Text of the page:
Ice wears no motion unless it is lifted from beneath or floating to the surface from the deep. In the end, it will not fly unless it melts amid the heat … until its vapor spins to the sky to wrap the phoenix as it passes by.

    I read somewhere that fire doesn’t ever eliminate anything, but simply transforms any substance it touches from one thing to another. If something precious (like gold) passes through fire, it simply becomes purified. These thoughts remove some of the fear of difficulty and suffering, for sure. Passing through the fire can only transform … and that makes all the difference. There’s a reason the phoenix inspires me.

  10. Great discussion here today. Glad I came back.

  11. Laura, I get that — some things simply cannot be remolded, they have to made into to something completely new. (Or left behind completely.) But there are other things, I think, that we stay with, like it or not, and somehow I think we have to find a way to remake them (or perhaps they remake us) so that we move beyond this idea of being “stuck” somewhere. If that makes sense.

    And Karen, wow. Ice is only moved by some other force. And movement, of course, creates heat…

    Thanks for coming back, Maureen.

  12. L. L. Barkat says:

    Yes, definitely stay with some things. And it takes so much wisdom (and maybe courage) to know the difference :)

    I’m still stuck on your beautiful-terrible blackened hangers…

  13. They’re terrible, alright. Perhaps some day I’ll make that image into something…

  14. Wow. Great discussion here. I told myself I absolutely don’t have time to read this book, but now I’m wavering. It sounds fascinating, and your responses to it are all so thoughtful. Bother. I really really really don’t need yet another book on my nightstand :)

  15. Well, Kimberlee, here’s the thing. I would never have pulled this book off the shelf. (There is one, wiser, who selected it ;-) ) And sometimes I don’t think I have time to read it either. But from the looks of things, I’m starting to think I don’t have time not to read it. And I’ve got some really good other books in queue.

    That said, don’t sweat it. ;-) Read along with the discussion and pick up the book another day. There’s enough material in the comments to keep you going for a long time.

  16. Glynn says:

    The link for my post on Chapter 4 – “Fire in the Voice.” http://faithfictionfriends.blogspot.com/2012/03/fire-in-voice.html

  17. There is so much in these chapters. I’m still caught up in chapter 3, on pages 89 and 90, actually. I can’t seem to get away from ashes.

    Interestingly, our pastor talked about creativity and fun in the workplace on Sunday. He mentioned Google and Edison and how we ended up with Post-It Notes.

  18. Sandy, those pages might be two of the most marked up in my book. And I have a lot of marked-up-ness. I think, when you get to it, you’ll really, really like chapter 4 also. Wish I could have done that chapter justice.

  19. I do have one question…does Glynn ever sleep?

  20. Karenee says:

    These reviews and comments always make the books sound so savory and delicious. I feel the distance of the pages as I consume the crumbs you all so kindly share.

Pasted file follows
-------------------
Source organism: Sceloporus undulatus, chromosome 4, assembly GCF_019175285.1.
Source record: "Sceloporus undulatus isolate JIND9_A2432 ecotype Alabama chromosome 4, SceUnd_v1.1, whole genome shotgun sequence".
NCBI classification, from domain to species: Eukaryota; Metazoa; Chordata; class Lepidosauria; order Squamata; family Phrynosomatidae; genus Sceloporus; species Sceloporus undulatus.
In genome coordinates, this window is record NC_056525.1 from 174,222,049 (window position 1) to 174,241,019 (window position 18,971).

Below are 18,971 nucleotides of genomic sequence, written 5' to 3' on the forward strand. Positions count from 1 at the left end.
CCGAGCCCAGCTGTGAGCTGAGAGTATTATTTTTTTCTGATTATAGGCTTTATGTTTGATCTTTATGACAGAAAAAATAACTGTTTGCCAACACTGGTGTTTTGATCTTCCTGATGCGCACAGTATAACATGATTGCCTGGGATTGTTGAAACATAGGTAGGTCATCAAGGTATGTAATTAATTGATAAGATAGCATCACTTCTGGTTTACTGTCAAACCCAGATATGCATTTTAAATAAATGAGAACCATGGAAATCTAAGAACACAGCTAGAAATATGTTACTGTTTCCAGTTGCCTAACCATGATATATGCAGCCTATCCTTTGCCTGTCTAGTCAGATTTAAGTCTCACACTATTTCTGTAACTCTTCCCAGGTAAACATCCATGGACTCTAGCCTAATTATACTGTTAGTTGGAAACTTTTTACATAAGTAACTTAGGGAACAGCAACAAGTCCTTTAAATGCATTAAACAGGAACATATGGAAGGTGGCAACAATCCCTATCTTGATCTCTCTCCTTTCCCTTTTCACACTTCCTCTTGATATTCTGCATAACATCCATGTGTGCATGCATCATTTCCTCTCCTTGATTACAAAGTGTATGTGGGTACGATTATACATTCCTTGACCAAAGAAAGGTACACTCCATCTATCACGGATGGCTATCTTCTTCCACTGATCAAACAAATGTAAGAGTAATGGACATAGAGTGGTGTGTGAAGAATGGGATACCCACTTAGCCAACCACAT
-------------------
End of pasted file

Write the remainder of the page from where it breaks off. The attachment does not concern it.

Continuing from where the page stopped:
Sandra, I really believe that Glynn had himself cloned at some point. If he didn’t sleep, he wouldn’t make so much sense. :P

  21. Karen, I always appreciate reading others’ thoughts on a book — whether I can actually read the book at the same time or not. Everyone sees just a little different part, or a different way, and it really opens my own understanding from those “crumbs.” I’m glad to hear your thoughts here.

  22. Lyla- this smolders with recognition and resonance. Although i do not hate my job, I know exactly what you mean by the need to write about it, finding beauty and art in it. To me, the writing is almost like dreaming– Scientists still don’t understand why we dream, or how it happens. But they say we’d go insane without them.

  23. And Bradley, I should probably be more clear there — while I’m not necessarily in my dream career, I’ve grown with it to a place where it’s very comfortable and right. (I don’t hate it anymore. ;-) ) It’s conflicted in many ways, but it’s good. And much of getting there was what happened when I started writing, and searching, and seeing.

    Comparing that to dreaming — I really like that. There’s something that happens in that process, of stepping outside and seeing and experiencing in a completely different way.

  24. My goodness, what a rich discussion. Thanks to all of you for your thoughtful comments. And I am fascinated by this talk of fire. I do recognize the purifying element of it – even the re-creating one. I live in California where wildfires regularly cover the earth – and within days, green shoots appear. The problem is – we have built our homes, businesses, hospitals on top of this earth where wildfires regularly cover all. Then, when the fire comes, it is destructive. Period. Lyla’s poetic reflections on the after-effects of such destruction are a way in for those of us who read – and apparently, a way out for her, as she writes. That is what poetry can do, I think – offer us both a way in, and a way out. Thanks for all of this.

  25. L. L. Barkat says:

    I love that, Diana. Poetry as a way in, and a way out.